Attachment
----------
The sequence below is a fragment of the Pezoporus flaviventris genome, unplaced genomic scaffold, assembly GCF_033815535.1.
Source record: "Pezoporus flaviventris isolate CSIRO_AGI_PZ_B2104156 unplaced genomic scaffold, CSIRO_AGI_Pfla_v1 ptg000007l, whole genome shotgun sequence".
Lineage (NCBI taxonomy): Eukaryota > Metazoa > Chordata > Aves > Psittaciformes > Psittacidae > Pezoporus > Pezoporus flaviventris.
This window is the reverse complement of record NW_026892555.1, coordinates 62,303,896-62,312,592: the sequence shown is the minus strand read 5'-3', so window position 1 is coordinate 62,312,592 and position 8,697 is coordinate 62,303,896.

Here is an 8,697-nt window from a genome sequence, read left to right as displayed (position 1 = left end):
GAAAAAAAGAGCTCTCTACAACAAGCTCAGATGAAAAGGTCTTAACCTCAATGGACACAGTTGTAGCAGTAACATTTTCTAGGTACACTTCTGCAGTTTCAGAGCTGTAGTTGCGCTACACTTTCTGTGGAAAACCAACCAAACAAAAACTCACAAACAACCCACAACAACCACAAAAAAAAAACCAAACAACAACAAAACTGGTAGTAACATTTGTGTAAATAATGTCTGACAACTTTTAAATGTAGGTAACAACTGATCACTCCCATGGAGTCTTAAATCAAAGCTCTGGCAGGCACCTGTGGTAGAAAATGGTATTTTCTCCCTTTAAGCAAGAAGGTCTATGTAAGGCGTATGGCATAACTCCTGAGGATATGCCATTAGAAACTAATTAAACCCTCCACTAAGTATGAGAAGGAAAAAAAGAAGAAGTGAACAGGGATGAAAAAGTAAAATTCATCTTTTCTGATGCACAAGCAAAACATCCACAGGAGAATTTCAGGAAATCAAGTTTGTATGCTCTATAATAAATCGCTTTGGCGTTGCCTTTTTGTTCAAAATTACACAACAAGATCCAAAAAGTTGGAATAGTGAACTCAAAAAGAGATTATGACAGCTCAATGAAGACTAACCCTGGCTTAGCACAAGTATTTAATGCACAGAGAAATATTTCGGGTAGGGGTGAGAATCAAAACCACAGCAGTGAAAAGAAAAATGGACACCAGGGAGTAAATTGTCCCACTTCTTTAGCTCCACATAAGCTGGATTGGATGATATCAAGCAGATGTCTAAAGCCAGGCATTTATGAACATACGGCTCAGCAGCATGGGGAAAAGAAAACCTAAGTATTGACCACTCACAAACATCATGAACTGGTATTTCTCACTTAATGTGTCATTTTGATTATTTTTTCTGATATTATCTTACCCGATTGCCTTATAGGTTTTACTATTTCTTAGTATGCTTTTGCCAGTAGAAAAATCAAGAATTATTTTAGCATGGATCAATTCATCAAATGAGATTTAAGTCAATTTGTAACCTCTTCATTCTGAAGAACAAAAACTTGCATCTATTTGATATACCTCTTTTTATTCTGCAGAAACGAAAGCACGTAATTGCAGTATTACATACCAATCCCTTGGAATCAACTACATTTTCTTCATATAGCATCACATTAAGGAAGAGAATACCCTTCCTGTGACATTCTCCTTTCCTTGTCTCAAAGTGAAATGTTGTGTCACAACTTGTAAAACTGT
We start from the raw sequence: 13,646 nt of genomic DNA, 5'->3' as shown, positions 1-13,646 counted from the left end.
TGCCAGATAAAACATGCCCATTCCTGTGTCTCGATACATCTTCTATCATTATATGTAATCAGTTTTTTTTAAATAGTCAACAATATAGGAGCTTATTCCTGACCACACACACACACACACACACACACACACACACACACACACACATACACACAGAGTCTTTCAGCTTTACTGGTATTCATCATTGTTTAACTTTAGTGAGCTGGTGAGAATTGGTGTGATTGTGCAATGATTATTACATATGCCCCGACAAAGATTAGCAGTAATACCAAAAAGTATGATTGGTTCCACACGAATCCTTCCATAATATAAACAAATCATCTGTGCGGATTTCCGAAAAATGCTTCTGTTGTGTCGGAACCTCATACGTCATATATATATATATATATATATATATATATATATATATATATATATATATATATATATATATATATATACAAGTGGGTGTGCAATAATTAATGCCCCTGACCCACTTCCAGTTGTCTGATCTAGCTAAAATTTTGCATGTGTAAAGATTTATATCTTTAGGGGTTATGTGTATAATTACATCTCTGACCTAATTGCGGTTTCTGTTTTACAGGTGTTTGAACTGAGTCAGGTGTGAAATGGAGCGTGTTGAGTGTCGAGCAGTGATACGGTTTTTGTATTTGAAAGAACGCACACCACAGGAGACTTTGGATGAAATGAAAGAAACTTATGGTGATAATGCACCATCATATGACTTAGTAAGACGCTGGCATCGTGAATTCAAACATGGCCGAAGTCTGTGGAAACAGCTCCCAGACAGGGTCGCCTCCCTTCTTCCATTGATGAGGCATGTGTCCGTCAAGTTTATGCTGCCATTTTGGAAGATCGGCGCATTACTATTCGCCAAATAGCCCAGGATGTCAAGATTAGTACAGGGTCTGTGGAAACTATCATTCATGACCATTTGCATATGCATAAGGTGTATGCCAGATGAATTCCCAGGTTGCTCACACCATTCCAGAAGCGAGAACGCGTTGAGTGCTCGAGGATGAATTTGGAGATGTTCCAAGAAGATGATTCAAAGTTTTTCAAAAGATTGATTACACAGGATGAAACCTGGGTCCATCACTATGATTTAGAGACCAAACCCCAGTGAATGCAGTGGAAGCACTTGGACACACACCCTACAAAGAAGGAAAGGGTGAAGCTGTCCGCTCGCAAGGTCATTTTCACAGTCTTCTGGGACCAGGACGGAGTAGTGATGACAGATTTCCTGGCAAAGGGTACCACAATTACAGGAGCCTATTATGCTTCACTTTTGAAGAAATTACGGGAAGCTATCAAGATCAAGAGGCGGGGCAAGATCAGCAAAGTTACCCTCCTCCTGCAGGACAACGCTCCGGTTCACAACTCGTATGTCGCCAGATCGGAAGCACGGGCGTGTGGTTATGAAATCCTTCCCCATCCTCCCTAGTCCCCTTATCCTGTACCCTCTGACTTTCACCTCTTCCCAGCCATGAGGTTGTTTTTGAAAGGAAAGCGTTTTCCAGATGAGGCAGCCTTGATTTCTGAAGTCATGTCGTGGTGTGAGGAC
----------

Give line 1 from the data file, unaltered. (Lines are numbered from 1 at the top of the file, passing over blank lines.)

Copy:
The sequence below is a fragment of the Pezoporus flaviventris genome, unplaced genomic scaffold, assembly GCF_033815535.1.